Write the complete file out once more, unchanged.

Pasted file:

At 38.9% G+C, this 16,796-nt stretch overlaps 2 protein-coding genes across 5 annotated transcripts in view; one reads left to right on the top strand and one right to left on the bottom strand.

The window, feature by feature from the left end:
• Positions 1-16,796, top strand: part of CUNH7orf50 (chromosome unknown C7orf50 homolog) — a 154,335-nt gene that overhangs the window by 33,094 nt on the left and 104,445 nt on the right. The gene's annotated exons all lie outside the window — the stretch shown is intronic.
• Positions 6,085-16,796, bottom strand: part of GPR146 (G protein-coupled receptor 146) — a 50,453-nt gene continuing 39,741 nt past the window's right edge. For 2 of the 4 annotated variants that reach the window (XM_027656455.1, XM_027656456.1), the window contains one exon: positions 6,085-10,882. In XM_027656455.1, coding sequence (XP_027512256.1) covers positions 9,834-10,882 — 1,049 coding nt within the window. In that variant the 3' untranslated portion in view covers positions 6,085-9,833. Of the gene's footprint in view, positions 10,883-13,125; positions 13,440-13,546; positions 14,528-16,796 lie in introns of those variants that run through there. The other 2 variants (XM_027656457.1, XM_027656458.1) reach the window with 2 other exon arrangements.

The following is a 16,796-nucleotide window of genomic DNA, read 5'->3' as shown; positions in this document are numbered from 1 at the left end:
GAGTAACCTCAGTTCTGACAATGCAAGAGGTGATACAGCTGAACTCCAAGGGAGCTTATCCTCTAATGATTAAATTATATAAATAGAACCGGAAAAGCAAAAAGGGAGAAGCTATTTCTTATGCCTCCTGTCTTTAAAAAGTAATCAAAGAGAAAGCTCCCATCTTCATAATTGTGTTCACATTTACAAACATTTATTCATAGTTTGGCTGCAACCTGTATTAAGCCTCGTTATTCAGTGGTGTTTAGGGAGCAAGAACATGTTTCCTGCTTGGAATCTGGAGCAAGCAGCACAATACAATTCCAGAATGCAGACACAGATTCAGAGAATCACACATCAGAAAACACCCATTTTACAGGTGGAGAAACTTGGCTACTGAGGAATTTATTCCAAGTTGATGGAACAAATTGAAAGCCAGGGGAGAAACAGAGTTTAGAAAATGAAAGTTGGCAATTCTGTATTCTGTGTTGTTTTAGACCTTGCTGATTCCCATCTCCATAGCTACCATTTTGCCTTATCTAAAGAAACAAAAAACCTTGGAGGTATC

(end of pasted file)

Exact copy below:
At 38.9% G+C, this 16,796-nt stretch overlaps 2 protein-coding genes across 5 annotated transcripts in view; one reads left to right on the top strand and one right to left on the bottom strand.

The window, feature by feature from the left end:
• Positions 1-16,796, top strand: part of CUNH7orf50 (chromosome unknown C7orf50 homolog) — a 154,335-nt gene that overhangs the window by 33,094 nt on the left and 104,445 nt on the right. The gene's annotated exons all lie outside the window — the stretch shown is intronic.
• Positions 6,085-16,796, bottom strand: part of GPR146 (G protein-coupled receptor 146) — a 50,453-nt gene continuing 39,741 nt past the window's right edge. For 2 of the 4 annotated variants that reach the window (XM_027656455.1, XM_027656456.1), the window contains one exon: positions 6,085-10,882. In XM_027656455.1, coding sequence (XP_027512256.1) covers positions 9,834-10,882 — 1,049 coding nt within the window. In that variant the 3' untranslated portion in view covers positions 6,085-9,833. Of the gene's footprint in view, positions 10,883-13,125; positions 13,440-13,546; positions 14,528-16,796 lie in introns of those variants that run through there. The other 2 variants (XM_027656457.1, XM_027656458.1) reach the window with 2 other exon arrangements.

The following is a 16,796-nucleotide window of genomic DNA, read 5'->3' as shown; positions in this document are numbered from 1 at the left end:
GAGTAACCTCAGTTCTGACAATGCAAGAGGTGATACAGCTGAACTCCAAGGGAGCTTATCCTCTAATGATTAAATTATATAAATAGAACCGGAAAAGCAAAAAGGGAGAAGCTATTTCTTATGCCTCCTGTCTTTAAAAAGTAATCAAAGAGAAAGCTCCCATCTTCATAATTGTGTTCACATTTACAAACATTTATTCATAGTTTGGCTGCAACCTGTATTAAGCCTCGTTATTCAGTGGTGTTTAGGGAGCAAGAACATGTTTCCTGCTTGGAATCTGGAGCAAGCAGCACAATACAATTCCAGAATGCAGACACAGATTCAGAGAATCACACATCAGAAAACACCCATTTTACAGGTGGAGAAACTTGGCTACTGAGGAATTTATTCCAAGTTGATGGAACAAATTGAAAGCCAGGGGAGAAACAGAGTTTAGAAAATGAAAGTTGGCAATTCTGTATTCTGTGTTGTTTTAGACCTTGCTGATTCCCATCTCCATAGCTACCATTTTGCCTTATCTAAAGAAACAAAAAACCTTGGAGGTATC